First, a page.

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News recap: Wi-Fi Aware to connect nearby smartphones

New Wi-Fi Aware will enable smartphones within close proximity to communicate with each other; a new program will provide Internet access to public housing residents.

In this week's news, Wi-Fi Aware will enable peer-to-peer connection and interaction between two smartphones using proximity features without being near a hotspot. The Obama administration announced an initiative to provide free or low-cost Internet to public housing residents. And Verizon has partnered with Vice Media LLC, which will provide content for its new mobile video service.

Wi-Fi Aware to connect smartphones without network

The Wi-Fi Alliance recently kicked off a Wi-Fi Aware certification program, which could lead to having Wi-Fi Aware devices on store shelves by next year, according to Fortune.  Wi-Fi Aware is the next generation of Wi-Fi technology, allowing smartphone Wi-Fi radios to directly connect to one another when in range, rather than to a wireless network.  

Currently, services like Facebook and Tinder use proximity to detect nearby devices and to trigger social interaction, powered by GPS, which can locate a building, but not necessarily a specific area or floor within the building, the article said.

Wi-Fi Aware can specifically sense quickly converging or diverging devices and supply device discovery and a communications framework, Fortune said. Proximity features can then be built on top of that framework.  The technology will also have security features to protect consumers from being swamped with information from every nearby device.

Once Wi-Fi Aware devices scan for other nearby Wi-Fi devices, they will coordinate with one another to save power, the article said, "transmitting on the same schedule like a common heartbeat."

New program to offer Internet access to public housing residents

The Obama administration last week announced ConnectHome, a program to provide low-cost or free Internet access to public housing residents across the country. An estimated 275,000 households -- which include 200,000 children -- will be eligible for free Internet service, with broadband available in some locations for as little as $9.95 a month, The New York Times reported.

The eight service providers supplying public housing residents with Internet service for less than $10 a month in select cities include CenturyLink and Cox Communications Inc., Education Week reported. Google will also offer free Internet access to some public housing residents in Google Fiber markets, the article said.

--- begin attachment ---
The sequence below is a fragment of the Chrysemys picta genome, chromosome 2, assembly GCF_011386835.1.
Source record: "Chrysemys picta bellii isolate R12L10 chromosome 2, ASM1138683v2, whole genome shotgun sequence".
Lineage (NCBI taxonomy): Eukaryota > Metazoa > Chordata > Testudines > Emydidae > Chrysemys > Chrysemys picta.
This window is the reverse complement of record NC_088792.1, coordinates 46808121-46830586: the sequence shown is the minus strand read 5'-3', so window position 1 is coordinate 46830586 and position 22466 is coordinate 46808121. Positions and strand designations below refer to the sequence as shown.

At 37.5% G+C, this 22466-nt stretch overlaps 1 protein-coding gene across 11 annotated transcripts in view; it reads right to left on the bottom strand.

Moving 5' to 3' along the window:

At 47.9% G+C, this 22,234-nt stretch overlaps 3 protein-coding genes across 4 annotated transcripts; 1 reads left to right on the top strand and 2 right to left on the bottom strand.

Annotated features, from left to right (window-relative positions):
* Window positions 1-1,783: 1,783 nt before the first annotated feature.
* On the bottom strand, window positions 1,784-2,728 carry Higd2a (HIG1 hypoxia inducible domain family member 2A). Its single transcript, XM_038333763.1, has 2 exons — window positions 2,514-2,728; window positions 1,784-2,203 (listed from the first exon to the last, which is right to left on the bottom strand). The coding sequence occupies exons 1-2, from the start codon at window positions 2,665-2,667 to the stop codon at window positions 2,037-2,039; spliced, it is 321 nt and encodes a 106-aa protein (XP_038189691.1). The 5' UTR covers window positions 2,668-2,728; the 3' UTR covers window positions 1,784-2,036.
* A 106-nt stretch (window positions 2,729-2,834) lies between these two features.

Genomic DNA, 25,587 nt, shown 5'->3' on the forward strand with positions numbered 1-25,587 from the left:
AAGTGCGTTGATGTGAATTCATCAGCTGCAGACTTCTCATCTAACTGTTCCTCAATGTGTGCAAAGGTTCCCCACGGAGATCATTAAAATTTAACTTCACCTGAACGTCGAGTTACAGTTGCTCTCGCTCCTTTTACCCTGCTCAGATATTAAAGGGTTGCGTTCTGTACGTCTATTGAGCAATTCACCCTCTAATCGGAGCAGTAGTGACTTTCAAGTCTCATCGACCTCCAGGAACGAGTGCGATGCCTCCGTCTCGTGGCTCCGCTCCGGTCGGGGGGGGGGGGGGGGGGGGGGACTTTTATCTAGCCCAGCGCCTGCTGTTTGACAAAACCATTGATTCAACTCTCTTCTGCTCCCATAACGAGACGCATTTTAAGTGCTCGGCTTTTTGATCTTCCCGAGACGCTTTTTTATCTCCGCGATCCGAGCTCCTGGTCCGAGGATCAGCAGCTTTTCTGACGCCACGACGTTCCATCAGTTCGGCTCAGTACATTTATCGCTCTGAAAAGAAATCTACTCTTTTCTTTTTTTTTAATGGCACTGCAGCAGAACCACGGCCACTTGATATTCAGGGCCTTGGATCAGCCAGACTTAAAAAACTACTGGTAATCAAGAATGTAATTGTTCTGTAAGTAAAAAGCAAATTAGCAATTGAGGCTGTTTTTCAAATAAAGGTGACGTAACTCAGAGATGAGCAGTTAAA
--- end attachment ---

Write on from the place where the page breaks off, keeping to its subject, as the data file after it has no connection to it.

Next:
President Obama announced the program in Durant, Okla., the capital of the Choctaw Nation of Oklahoma, where 32% of children live in poverty. Obama said it is unacceptable for young people not to have the same technology resources at home as those wealthier than they are.

ConnectHome will begin in 27 cities and in one Native American tribal area, with an emphasis on connecting school-age children. With oversight by the U.S. Department of Housing and Urban Development (HUD), the program will involve city officials, eight Internet providers and at least one university. In some cities, Best Buy will offer computer training to residents, the Times reported.

Verizon adds Vice Media content to mobile video service

Verizon has made a deal with Vice Media to add entertainment content geared toward young people to its new mobile-first video service expected to launch this year. The multiyear deal, which was announced last week, will include Vice programs on food, travel and technology, as well as Vice shows created exclusively for Verizon, according to the New York Times.

Since taking on two large investors last year, Vice has signed multiple media partnerships, including deals with Home Box Office Inc. (HBO), Spotify AB and Snapchat Inc., in a large-scale effort to expand its brand, the Times reported.

 Verizon vice president Terry Denson said Vice is connecting a generation in a way no one else is.

Verizon, following its $4.4 billion acquisition of AOL Inc. in June, is looking to build up its new mobile video service, which will include live sporting events and content from the media company, AwesomenessTV, the Times reported. 

Next Steps

FCC looks into subsidized broadband

Verizon buys AOL to boost mobile technology

What are the risks of free public Wi-Fi?

Dig Deeper on Next-Gen Content Delivery and Video

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How do you think Wi-Fi Aware will impact smartphone interaction?
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If the technology is picked up by the right applications, I could see it following a similar path to texting. First it would make interaction simpler and more lightweight. As people appreciate that experience, carriers will make it a selling point for friends and family plans. I could see applications making use of the technology to help friends find each other at a large event and businesses enhancing the customer experience by pushing relevant deals in large retail spaces.  
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This makes me smile, as it reminds me of the days when I and my friends used to carry walkie-talkies when we'd snowboard so we could coordinate runs and communicate with each other. Due to the spotty cell reception in ski areas, many of us kept the WT devices because they were more reliable. It would be very cool to see this be able to close that gap with our smartphones :).
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